Take a few Danish influencers, for example. Pernille Rosenkilde, an It girl in Copenhagen, has a reputation for juxtaposing unique silhouettes, like, say, a feathery Sleeper jacket and tie-dye sweat pants. Julie Blichfeld, a content creator who also lives in the bustling city, is constantly wowing her followers with intriguing outfit combos — think a multi-color Sita Murt/ polo with a hot pink Hofmann Copenhagen midi skirt.

And this sense of individuality not only goes for consumers but for creatives, too. “If you look at the fashion industry, I think that we see a scene of very strong Danish designers within their own right,” states Munthe. “Some are more minimalistic, some are more driven by prints, and others are very young and contemporary. But I do believe that all in all, there is a big diversity in the design they create, and you can’t put the same label on everyone.”

Designers Don’t Skimp On Quality

“Scandis are very fortunate to be used to great design, so we also expect that from our fashion,” says Gestuz’s founder Sanne Sehested, who further explains that Scandi style is about high-quality materials as shoppers have high standards. House of Dagmar, for one, is transparent about the fabrics used, as they have a page that breaks everything down. Earth-friendly materials like GOTS-certified organic cotton, TENCEL, and certified silk are all commonly found in the collections.

And over at accessories label ATP Atelier, co-founder and creative director Maj-La Pizzelli says the brand doesn’t create products just for the sake of it. “Our pieces have to fill an actual gap and make real sense in your everyday life,” she tells TZR. “I would never put something on that was uncomfortable or didn’t enhance my everyday life long term, just to follow a trend.” In short, she says Scandi women have a no-frills approach to fashion as well as a mindset that spending your time and money on things that last, one being well-made clothing, is crucial.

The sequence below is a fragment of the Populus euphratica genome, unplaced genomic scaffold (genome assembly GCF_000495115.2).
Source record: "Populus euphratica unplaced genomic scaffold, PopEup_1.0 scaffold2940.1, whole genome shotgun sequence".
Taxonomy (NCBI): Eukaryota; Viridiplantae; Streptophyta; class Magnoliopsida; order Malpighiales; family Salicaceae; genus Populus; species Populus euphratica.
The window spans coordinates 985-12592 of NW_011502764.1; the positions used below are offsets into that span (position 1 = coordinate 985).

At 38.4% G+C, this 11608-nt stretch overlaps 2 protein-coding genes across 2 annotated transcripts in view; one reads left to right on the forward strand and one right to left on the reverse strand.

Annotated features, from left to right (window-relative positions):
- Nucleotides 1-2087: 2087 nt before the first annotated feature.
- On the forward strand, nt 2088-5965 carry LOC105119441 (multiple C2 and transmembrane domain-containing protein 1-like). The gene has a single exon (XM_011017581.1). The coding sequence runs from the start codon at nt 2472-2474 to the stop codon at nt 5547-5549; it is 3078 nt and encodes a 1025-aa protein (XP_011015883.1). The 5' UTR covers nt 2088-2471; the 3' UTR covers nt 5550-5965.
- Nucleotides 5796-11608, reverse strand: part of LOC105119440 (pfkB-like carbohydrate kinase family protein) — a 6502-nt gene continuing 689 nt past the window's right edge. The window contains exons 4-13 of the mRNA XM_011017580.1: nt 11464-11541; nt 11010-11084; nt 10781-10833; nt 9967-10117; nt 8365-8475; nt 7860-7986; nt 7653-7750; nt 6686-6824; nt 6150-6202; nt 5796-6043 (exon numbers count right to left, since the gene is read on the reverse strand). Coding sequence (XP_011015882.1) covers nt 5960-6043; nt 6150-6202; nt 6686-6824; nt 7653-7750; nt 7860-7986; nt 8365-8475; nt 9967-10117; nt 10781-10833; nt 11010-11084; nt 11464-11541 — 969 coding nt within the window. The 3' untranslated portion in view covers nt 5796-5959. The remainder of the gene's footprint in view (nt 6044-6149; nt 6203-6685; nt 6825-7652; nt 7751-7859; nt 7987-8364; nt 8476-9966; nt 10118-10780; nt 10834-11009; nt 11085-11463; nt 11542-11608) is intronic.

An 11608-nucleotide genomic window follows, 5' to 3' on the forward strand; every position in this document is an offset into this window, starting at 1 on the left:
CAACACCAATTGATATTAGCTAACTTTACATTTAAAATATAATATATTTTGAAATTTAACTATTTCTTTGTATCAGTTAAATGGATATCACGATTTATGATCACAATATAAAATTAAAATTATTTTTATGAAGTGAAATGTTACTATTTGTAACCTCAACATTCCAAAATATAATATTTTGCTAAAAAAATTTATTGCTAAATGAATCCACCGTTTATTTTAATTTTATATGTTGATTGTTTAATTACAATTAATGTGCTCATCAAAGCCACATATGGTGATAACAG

A Capsule Wardrobe Is Always A Yes

If flowy, voluminous dresses à la Cecilie Bahnsen come to mind when you think of Scandi style, you’re certainly not alone. And though ladies do gravitate towards the flirty, one-and-done number, there are many more core looks they’re known to wear. In fact, Söderlind and Wallenstam tell TZR how individuals are all about creating a capsule wardrobe — aka, a collection of versatile, no-fuss silhouettes that seamlessly work well with one another. “It has to be of good quality to last for a long time but also have a high level of design not to be boring,” they say about the common lineup approved by Scandi women, specifically crediting a great pair of jeans, crisp shirt, relaxed suit trousers, and white tee as must-have looks.

They Wear More Than Just Neutrals

Similar to New York, Wallenstam believes there’s a stereotype around everyone only donning black in Denmark. And as it happens, Scandi women are particularly enamored with the hue — so much so it’s a go-to in the summer, as she adds that the shade gives an instant chic coolness to any outfit. However, Sehested says though they love their neutral looks, they’re not afraid to wear color, either. Browse through some of these aforementioned Danish designers’ recent collections, and you’ll notice an abundance of greens (see olive and lime), blues (like royal and and turquoise), and yellow (think a buttery hue).

Loud Prints May Be Less Common Today

It depends on who you ask, but according to Munthe, dramatic prints have slightly fallen out of favor over the past decade. Don’t be mistaken: You’ll still spot them walking up and down the streets and on social media, but the appeal isn’t as strong these days. “People are still interested in details and a lot of expression, but it is not so much in your face [like before].” But then again, who knows if that’ll change over the next few years, as the future of fashion is notoriously hard to predict.